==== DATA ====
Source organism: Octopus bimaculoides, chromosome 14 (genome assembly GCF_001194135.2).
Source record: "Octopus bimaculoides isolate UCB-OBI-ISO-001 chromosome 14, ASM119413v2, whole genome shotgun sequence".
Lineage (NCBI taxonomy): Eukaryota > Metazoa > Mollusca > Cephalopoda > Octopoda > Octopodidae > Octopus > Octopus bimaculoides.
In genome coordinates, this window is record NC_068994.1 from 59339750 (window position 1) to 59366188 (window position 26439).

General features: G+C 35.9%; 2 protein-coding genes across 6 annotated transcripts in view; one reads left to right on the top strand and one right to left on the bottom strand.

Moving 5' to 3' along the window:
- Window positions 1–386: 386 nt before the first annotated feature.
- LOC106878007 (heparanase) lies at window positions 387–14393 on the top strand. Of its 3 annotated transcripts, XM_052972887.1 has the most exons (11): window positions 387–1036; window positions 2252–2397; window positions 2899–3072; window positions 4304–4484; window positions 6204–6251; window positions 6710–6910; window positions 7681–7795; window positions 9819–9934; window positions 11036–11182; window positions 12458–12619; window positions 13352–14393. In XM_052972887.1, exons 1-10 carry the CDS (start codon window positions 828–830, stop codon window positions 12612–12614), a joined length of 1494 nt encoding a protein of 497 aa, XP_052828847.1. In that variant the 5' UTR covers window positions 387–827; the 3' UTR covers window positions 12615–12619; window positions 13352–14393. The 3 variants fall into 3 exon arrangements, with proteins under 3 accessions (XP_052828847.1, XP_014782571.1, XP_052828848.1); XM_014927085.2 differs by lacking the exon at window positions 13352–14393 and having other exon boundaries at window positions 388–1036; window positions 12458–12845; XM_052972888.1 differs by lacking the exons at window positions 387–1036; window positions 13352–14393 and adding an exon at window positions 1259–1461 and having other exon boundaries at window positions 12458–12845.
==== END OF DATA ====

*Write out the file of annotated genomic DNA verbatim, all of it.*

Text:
Source organism: Octopus bimaculoides, chromosome 14 (genome assembly GCF_001194135.2).
Source record: "Octopus bimaculoides isolate UCB-OBI-ISO-001 chromosome 14, ASM119413v2, whole genome shotgun sequence".
Lineage (NCBI taxonomy): Eukaryota > Metazoa > Mollusca > Cephalopoda > Octopoda > Octopodidae > Octopus > Octopus bimaculoides.
In genome coordinates, this window is record NC_068994.1 from 59339750 (window position 1) to 59366188 (window position 26439).

General features: G+C 35.9%; 2 protein-coding genes across 6 annotated transcripts in view; one reads left to right on the top strand and one right to left on the bottom strand.

Moving 5' to 3' along the window:
- Window positions 1–386: 386 nt before the first annotated feature.
- LOC106878007 (heparanase) lies at window positions 387–14393 on the top strand. Of its 3 annotated transcripts, XM_052972887.1 has the most exons (11): window positions 387–1036; window positions 2252–2397; window positions 2899–3072; window positions 4304–4484; window positions 6204–6251; window positions 6710–6910; window positions 7681–7795; window positions 9819–9934; window positions 11036–11182; window positions 12458–12619; window positions 13352–14393. In XM_052972887.1, exons 1-10 carry the CDS (start codon window positions 828–830, stop codon window positions 12612–12614), a joined length of 1494 nt encoding a protein of 497 aa, XP_052828847.1. In that variant the 5' UTR covers window positions 387–827; the 3' UTR covers window positions 12615–12619; window positions 13352–14393. The 3 variants fall into 3 exon arrangements, with proteins under 3 accessions (XP_052828847.1, XP_014782571.1, XP_052828848.1); XM_014927085.2 differs by lacking the exon at window positions 13352–14393 and having other exon boundaries at window positions 388–1036; window positions 12458–12845; XM_052972888.1 differs by lacking the exons at window positions 387–1036; window positions 13352–14393 and adding an exon at window positions 1259–1461 and having other exon boundaries at window positions 12458–12845.